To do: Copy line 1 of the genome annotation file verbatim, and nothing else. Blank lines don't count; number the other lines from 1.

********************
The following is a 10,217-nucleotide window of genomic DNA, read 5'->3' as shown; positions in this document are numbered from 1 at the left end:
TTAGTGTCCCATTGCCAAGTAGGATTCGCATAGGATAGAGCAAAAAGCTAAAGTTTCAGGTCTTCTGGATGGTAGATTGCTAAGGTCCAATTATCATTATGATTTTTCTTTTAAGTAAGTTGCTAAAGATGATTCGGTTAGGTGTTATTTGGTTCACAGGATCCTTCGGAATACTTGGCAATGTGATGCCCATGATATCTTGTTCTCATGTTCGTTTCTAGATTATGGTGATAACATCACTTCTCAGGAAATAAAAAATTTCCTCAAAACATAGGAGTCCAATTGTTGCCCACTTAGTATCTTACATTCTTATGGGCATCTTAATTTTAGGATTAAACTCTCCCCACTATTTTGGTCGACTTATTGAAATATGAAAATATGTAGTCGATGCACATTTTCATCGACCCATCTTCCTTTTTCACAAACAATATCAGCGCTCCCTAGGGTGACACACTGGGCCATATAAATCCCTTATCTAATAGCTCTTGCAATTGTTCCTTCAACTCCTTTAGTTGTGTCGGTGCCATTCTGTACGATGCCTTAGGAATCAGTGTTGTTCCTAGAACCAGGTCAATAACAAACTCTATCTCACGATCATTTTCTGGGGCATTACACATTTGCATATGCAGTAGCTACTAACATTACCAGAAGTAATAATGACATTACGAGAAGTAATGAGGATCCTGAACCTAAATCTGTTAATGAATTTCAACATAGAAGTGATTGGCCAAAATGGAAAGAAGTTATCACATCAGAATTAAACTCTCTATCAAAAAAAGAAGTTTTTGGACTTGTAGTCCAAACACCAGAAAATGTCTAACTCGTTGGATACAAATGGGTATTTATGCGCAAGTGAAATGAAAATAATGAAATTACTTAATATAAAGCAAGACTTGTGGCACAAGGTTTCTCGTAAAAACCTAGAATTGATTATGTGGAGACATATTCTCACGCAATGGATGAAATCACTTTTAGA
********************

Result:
The following is a 10,217-nucleotide window of genomic DNA, read 5'->3' as shown; positions in this document are numbered from 1 at the left end: